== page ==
2GB RAM and 320GB disk is the spec I bought (admittedly in a generic Dell PC) three years ago, for £450. Now Apple would like me to pay £649 for much the same thing.
Yes, I know Apple hardware is better built (ignoring for a moment the more serious design mistakes) but that Apple price premium always keeps me away from their products - I consider it a tax on stupidity.
Many BMW models have an mpg gauge in the lower half of the rev-counter, so you can actually see a needle flicking across when you rev the engine.
That's more visible than trip-computers, which most people probably have set to display range or average speed and not mpg.
Has he forgotten about SVG ? Adobe still distributes a viewer for SVG, and there's native support in Firefox.
I think they're basically saying "We don't want open standards - we want only our standard".
"Ink technology is expensive, and you pay for reliability and image quality."
I guess that explains why every time I go to use it my HP inkjet printer it has clogged up and I have to waste several pages and plenty of ink just to get it cleaned up enough to produce a decent printout. Granted, I go a couple of weeks between uses, but why can't a printer handle a duty cycle like that? By contrast my laser printer handles printing just fine whether I'm printing every day or leave it for a month, and the toner costs a tiny fraction of the per-page costs of the inkjet.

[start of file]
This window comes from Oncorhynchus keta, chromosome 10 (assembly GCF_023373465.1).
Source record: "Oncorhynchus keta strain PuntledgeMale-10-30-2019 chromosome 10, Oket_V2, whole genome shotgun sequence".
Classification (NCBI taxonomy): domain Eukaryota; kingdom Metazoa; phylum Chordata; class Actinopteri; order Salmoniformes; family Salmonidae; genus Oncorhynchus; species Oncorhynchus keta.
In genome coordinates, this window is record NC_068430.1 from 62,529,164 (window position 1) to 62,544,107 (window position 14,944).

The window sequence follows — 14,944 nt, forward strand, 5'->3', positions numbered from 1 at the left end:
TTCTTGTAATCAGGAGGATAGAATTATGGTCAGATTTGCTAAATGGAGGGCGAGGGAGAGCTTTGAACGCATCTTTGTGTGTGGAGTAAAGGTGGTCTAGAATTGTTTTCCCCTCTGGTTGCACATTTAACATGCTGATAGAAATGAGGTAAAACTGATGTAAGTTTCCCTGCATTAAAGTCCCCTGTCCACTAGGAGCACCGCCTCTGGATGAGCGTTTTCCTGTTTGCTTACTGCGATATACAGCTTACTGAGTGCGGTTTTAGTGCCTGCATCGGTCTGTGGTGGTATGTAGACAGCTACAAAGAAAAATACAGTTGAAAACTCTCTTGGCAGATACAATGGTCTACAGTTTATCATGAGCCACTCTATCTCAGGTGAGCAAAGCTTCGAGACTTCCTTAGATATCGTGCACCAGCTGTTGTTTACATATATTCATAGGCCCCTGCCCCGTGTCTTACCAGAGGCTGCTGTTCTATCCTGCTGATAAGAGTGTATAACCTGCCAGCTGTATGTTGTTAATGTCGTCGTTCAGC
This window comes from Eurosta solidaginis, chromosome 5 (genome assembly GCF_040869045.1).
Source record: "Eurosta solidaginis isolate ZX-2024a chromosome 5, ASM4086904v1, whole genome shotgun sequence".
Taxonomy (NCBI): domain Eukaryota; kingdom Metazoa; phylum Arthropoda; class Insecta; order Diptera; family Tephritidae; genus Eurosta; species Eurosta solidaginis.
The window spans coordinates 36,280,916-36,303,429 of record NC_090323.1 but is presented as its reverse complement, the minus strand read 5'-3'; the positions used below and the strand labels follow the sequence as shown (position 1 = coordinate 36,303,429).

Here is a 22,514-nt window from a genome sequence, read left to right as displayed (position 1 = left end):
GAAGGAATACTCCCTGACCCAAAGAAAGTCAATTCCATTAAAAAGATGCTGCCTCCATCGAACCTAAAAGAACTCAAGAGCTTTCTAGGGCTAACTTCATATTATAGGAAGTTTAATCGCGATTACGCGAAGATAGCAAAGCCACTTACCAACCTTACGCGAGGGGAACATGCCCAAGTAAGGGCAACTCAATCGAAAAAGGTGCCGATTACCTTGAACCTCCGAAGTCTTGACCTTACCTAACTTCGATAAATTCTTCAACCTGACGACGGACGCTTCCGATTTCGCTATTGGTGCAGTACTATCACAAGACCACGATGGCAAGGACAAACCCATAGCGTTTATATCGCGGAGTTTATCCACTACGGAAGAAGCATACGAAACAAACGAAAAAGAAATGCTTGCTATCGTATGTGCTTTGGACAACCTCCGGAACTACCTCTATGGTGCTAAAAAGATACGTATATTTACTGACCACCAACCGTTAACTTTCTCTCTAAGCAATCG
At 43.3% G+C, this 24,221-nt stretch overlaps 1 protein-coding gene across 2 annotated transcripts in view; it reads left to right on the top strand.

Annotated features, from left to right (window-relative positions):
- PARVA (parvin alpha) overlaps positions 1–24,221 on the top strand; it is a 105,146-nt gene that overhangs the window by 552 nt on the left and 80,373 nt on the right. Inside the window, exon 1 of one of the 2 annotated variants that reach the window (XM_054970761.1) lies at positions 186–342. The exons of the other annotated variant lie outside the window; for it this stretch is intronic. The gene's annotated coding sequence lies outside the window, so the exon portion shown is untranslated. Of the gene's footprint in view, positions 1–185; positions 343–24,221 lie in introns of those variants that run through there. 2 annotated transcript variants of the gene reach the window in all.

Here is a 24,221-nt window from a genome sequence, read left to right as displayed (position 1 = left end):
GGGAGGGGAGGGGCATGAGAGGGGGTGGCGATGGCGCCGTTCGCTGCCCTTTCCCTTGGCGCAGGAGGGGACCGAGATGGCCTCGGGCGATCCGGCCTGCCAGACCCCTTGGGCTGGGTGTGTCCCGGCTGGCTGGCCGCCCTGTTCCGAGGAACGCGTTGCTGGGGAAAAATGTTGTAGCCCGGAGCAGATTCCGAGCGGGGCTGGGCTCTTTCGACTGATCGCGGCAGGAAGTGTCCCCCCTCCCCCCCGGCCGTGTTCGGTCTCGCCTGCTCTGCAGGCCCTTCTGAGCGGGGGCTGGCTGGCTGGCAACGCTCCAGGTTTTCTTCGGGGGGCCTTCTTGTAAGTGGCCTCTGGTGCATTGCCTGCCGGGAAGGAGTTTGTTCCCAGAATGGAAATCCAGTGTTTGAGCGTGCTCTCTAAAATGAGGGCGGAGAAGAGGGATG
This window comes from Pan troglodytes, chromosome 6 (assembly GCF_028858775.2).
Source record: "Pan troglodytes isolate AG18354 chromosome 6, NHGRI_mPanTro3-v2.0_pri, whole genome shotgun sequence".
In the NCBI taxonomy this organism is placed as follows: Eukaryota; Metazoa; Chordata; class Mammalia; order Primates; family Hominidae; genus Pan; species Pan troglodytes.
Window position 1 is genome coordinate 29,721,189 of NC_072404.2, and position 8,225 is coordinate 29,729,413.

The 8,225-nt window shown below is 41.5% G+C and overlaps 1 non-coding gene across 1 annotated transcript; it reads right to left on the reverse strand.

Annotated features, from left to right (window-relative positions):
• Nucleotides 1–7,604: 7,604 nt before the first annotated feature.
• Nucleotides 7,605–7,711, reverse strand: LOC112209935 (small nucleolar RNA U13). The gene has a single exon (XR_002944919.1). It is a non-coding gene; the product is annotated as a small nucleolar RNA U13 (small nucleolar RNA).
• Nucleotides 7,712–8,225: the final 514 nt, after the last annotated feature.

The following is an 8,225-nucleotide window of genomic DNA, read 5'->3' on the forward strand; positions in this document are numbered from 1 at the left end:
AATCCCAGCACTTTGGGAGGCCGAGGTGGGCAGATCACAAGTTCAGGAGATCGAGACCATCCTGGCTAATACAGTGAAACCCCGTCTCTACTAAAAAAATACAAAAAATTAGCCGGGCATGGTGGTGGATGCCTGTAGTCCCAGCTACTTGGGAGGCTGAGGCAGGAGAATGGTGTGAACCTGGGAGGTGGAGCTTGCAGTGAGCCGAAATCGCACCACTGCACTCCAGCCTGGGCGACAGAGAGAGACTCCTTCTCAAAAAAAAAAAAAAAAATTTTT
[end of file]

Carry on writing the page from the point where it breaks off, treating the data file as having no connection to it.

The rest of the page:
Between expense and unreliability, clearly inkjet technology isn't yet ready for real-world use. Buy a laser printer.
I completely agree. Ink-jets work best (least worst) when they're in regular (if not continual) use. But regular use means you really get stung by the price of the inks.
Many people with ink-jets use them only occasionally, at most once or twice a week. So the ink dries up, and you have to use way too much just to get the ink flowing again.
(Where are mod points when you need 'em?)
Since I'm an old guy who was using PCs in the DOS era, I'm entitled to reminisce about how things were better in the old days: